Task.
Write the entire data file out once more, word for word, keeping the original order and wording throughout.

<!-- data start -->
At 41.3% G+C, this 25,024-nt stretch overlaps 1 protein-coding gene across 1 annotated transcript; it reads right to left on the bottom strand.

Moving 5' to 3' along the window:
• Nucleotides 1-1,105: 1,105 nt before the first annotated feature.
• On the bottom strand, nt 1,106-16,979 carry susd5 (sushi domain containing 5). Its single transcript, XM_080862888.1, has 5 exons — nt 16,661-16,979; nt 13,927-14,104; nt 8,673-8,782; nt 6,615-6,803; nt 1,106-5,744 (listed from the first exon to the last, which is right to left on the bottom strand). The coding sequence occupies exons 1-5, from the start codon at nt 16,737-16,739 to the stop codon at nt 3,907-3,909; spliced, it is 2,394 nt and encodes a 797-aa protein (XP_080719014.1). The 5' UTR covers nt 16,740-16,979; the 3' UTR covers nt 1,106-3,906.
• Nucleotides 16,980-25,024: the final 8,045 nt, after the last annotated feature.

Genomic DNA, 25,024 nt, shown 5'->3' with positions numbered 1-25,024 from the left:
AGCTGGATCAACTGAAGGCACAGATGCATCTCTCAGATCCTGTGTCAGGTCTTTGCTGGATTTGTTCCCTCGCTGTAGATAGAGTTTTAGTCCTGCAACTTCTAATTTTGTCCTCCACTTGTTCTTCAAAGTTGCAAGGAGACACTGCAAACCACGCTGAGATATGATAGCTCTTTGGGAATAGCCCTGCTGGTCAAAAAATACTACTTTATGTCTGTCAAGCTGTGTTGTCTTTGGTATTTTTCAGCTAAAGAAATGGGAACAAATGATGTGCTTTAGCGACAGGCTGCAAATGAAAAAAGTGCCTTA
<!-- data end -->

At 41.3% G+C, this 25,024-nt stretch overlaps 1 protein-coding gene across 1 annotated transcript; it reads right to left on the bottom strand.

Moving 5' to 3' along the window:
• Nucleotides 1-1,105: 1,105 nt before the first annotated feature.
• On the bottom strand, nt 1,106-16,979 carry susd5 (sushi domain containing 5). Its single transcript, XM_080862888.1, has 5 exons — nt 16,661-16,979; nt 13,927-14,104; nt 8,673-8,782; nt 6,615-6,803; nt 1,106-5,744 (listed from the first exon to the last, which is right to left on the bottom strand). The coding sequence occupies exons 1-5, from the start codon at nt 16,737-16,739 to the stop codon at nt 3,907-3,909; spliced, it is 2,394 nt and encodes a 797-aa protein (XP_080719014.1). The 5' UTR covers nt 16,740-16,979; the 3' UTR covers nt 1,106-3,906.
• Nucleotides 16,980-25,024: the final 8,045 nt, after the last annotated feature.

Genomic DNA, 25,024 nt, shown 5'->3' with positions numbered 1-25,024 from the left:
AGCTGGATCAACTGAAGGCACAGATGCATCTCTCAGATCCTGTGTCAGGTCTTTGCTGGATTTGTTCCCTCGCTGTAGATAGAGTTTTAGTCCTGCAACTTCTAATTTTGTCCTCCACTTGTTCTTCAAAGTTGCAAGGAGACACTGCAAACCACGCTGAGATATGATAGCTCTTTGGGAATAGCCCTGCTGGTCAAAAAATACTACTTTATGTCTGTCAAGCTGTGTTGTCTTTGGTATTTTTCAGCTAAAGAAATGGGAACAAATGATGTGCTTTAGCGACAGGCTGCAAATGAAAAAAGTGCCTTA